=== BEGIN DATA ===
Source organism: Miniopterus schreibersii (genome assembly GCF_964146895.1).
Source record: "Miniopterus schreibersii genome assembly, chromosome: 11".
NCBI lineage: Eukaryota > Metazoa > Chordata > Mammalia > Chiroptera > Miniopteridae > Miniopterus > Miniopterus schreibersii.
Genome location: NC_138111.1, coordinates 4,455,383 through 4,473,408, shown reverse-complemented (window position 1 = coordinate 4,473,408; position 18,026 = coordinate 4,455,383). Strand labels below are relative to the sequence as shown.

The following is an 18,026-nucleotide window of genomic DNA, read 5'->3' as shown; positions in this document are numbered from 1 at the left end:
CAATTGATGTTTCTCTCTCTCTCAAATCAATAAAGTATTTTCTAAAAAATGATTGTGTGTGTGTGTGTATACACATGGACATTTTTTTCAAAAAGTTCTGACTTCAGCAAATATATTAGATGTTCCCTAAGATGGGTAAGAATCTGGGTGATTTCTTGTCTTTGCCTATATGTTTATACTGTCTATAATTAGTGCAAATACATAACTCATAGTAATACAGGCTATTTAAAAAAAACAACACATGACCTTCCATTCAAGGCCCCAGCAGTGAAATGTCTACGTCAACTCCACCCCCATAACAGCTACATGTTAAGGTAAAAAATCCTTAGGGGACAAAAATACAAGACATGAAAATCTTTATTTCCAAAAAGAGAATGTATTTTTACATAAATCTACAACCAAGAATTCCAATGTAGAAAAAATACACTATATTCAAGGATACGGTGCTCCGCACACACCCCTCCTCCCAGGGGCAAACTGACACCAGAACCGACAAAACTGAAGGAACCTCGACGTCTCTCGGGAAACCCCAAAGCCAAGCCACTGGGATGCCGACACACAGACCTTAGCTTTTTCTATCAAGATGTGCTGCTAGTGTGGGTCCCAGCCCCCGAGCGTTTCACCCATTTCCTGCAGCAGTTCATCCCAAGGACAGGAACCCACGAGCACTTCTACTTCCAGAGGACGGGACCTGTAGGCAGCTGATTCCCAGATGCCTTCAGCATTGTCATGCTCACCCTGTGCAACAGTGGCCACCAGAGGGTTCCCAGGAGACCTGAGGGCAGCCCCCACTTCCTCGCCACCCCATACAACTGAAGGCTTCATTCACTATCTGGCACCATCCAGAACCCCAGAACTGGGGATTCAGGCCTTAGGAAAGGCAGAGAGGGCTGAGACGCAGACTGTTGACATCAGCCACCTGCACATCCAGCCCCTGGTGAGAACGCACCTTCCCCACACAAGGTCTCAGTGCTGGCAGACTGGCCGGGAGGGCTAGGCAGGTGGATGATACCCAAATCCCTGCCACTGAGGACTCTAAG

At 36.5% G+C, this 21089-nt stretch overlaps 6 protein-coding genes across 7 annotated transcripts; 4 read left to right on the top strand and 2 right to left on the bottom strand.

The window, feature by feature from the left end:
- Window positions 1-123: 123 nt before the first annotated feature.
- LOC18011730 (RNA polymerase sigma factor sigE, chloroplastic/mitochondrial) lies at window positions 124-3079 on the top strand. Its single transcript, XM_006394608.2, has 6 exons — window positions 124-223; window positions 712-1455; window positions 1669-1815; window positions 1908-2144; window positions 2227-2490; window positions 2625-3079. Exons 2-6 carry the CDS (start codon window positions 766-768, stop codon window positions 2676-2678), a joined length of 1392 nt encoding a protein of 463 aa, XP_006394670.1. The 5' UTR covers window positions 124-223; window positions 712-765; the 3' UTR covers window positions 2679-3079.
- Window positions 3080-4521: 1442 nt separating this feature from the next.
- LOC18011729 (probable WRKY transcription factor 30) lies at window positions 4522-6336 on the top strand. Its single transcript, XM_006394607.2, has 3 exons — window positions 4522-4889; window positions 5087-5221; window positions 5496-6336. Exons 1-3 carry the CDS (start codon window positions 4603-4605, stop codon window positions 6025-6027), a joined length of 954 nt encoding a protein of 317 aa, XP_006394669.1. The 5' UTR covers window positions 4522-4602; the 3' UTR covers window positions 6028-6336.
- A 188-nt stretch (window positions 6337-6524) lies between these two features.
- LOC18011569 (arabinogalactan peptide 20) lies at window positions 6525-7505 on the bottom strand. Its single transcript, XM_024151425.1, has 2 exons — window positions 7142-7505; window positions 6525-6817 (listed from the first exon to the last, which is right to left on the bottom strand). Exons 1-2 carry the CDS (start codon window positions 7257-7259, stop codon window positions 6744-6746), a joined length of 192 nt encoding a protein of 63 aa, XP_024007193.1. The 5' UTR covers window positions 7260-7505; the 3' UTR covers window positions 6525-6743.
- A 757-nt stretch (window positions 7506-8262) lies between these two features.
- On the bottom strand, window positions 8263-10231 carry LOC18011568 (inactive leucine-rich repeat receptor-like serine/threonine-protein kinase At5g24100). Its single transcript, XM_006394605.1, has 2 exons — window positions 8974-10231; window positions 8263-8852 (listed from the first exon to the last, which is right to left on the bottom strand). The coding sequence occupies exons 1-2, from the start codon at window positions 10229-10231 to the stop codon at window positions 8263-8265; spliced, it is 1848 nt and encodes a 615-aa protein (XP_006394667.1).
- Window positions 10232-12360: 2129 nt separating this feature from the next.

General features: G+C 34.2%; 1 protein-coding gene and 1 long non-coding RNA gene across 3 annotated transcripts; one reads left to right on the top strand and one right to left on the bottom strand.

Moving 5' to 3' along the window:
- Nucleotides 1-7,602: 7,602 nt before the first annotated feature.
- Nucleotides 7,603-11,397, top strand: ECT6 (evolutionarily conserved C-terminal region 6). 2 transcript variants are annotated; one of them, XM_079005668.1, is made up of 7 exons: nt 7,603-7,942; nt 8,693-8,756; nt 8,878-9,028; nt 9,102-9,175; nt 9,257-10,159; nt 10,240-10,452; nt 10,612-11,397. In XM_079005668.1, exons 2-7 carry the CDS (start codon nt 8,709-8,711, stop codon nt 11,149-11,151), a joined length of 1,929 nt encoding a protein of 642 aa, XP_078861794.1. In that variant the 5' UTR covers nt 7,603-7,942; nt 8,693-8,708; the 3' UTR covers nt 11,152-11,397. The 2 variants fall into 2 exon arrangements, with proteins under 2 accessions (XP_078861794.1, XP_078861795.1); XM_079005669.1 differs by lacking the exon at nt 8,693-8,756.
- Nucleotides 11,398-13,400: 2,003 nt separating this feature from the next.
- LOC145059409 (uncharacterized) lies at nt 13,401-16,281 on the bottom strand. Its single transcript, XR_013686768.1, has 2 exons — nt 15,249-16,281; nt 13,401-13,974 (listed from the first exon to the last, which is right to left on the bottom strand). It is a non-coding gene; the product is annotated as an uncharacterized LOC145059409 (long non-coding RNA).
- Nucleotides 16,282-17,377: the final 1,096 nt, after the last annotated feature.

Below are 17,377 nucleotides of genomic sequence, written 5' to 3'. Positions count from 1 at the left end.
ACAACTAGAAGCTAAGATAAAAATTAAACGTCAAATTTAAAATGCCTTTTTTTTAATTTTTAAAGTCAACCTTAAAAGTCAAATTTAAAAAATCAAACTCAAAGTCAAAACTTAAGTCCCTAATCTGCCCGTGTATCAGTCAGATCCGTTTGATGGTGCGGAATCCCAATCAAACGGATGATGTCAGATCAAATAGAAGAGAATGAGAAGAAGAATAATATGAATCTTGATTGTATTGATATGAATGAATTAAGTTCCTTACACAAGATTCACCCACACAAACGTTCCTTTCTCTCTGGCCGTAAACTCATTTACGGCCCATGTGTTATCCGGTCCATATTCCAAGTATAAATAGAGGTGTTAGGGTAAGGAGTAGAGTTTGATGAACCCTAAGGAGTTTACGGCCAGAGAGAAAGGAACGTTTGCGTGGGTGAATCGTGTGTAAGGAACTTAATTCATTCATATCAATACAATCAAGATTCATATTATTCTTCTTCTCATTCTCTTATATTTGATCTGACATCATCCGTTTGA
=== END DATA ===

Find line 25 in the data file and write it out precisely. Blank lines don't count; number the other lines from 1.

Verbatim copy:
Below are 17,377 nucleotides of genomic sequence, written 5' to 3'. Positions count from 1 at the left end.